Never feed a new boa constrictor a meal that is larger than the snake’s mid-body girth. It should never exhibit a bulge after eating. Especially in young boas, a meal that is too large may lead to regurgitation. An established boa will handle a meal resulting in a small bulge just fine.

Pet boa constrictors should be fed only quality mice or rats. They need no additional food or supplementation. Be sure you buy your rodents from a good source to prevent disease and mites. Boas 2 years old and younger should be fed one appropriately sized rodent every seven to 10 days. Excessive feeding may lead to regurgitation, improper growth, and even premature death. Once boas near adulthood, they will thrive while being fed every 10 to 14 days. It is okay to feed your boa more or less often, but be sure to monitor weight so the boa does not become obese or underweight.

Most boa constrictors available as pets will be eating frozen/thawed prey. If you purchase one that is eating live rodents, it will often take frozen/thawed prey that is presented from a pair of tongs. Pre-killed rodents are always best, whether they are frozen/thawed or freshly killed, because live rodents may harm your boa. If your snake does not kill its prey (boas will not eat if they are not hungry or are kept under improper conditions), the rodent may bite or even kill your boa. Even if the boa does constrict its prey, the rodent may bite before it is killed. Never leave your boa unattended with live rodents.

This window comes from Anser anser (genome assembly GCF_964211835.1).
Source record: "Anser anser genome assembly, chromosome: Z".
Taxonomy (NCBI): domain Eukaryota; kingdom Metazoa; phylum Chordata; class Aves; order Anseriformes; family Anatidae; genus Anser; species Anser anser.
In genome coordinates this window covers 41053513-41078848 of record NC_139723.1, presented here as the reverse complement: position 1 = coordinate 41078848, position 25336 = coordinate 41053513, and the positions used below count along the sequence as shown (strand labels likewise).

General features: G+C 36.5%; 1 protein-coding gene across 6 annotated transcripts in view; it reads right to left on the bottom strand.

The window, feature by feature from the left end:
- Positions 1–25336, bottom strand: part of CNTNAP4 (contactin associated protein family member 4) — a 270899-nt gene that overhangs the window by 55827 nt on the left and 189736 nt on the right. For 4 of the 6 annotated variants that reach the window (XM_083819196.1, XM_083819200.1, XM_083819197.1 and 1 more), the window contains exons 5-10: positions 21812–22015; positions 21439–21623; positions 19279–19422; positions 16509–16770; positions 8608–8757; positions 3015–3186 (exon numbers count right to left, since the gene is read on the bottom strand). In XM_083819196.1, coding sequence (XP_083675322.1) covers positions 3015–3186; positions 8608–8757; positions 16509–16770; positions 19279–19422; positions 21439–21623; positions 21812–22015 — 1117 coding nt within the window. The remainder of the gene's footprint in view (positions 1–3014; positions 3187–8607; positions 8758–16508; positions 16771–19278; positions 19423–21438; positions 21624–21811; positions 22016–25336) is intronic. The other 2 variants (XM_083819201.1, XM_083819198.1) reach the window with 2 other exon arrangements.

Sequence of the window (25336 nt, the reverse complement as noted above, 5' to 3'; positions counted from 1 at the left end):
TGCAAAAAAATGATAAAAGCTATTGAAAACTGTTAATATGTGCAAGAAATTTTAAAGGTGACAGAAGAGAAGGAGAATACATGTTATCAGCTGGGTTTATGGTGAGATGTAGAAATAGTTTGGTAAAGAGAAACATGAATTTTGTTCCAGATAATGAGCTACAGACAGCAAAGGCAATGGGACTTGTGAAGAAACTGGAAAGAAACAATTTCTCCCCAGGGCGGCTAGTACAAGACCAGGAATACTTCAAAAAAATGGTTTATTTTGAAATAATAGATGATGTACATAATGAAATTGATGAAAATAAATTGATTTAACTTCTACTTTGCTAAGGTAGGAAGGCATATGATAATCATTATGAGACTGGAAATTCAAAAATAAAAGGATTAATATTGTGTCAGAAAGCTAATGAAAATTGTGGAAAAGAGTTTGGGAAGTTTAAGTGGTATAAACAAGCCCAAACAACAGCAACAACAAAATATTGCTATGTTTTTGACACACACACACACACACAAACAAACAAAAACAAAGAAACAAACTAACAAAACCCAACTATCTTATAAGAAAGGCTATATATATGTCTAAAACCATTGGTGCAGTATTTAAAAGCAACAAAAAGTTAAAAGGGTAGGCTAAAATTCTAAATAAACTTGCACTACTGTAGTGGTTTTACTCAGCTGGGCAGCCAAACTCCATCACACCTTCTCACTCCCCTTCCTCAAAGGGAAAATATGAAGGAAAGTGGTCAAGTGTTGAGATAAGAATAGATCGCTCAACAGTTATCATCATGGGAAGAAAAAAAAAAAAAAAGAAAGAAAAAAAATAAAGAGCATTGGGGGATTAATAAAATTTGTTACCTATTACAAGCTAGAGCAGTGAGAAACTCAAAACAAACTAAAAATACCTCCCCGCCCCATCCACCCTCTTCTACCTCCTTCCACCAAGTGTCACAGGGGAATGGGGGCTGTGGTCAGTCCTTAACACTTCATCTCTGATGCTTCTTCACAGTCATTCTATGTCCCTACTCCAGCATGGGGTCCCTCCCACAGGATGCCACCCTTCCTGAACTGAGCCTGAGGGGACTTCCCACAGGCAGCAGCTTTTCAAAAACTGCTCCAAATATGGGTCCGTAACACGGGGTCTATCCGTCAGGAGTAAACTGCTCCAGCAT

A water bowl is a necessity. This allows your boa a place to drink and helps provide the proper humidity for your boa. The humidity in the cage should be 60 to 70 percent; use a hygrometer (humidity gauge) to track the percentage.

Water must always be clean and should be changed as needed and the bowl cleaned. Some boa constrictors will defecate or urinate in the water, which must be cleaned immediately if this occurs. Be sure to scrub and rinse the bowl, using an antibacterial dish soap and hot water. Be sure to rinse thoroughly, and run the water bowl through your dishwasher monthly if possible. Disposable forms of water bowls, such as deli cups, are another option.

Young boas will often soak before or during a shed cycle. This aids in shedding their skin, but usually occurs only when proper cage humidity is not being met. A boa that is constantly in the water bowl usually indicates the humidity is too low, the temperature is too high, or the boa has mites.

After a shed, be sure to check the tip of your boa’s tail. Young boas will sometimes retain a small piece of shed skin there. If caught soon after the shed, this old skin is usually easy to remove by gently pulling the skin off. Always be careful when attempting this. If it’s sticking, usually a dip in warm water will make removal easy. This skin retention does not necessarily mean you have husbandry issues. Sometimes the skin simply tears before the shed is removed completely. If you notice retained skin on other areas of your boa’s body, you may need to adjust the humidity levels.

Boa constrictors are usually very docile and tolerate handling very well. They often seem to enjoy being held and will seek out an area on your arm or shoulders and enjoy your body warmth. They may crawl around for a few minutes before hunkering down to grab some heat.

If your boa seems to have a bad attitude, check its enclosure temperatures, humidity levels and overall husbandry. Most boas calm quickly after repeated sessions of being handled.
The boa constrictor makes a great pet for reptile hobbyists of all levels, and it remains a cornerstone in the reptile community. Personally, I believe boa constrictors are as good as it gets in the snake world.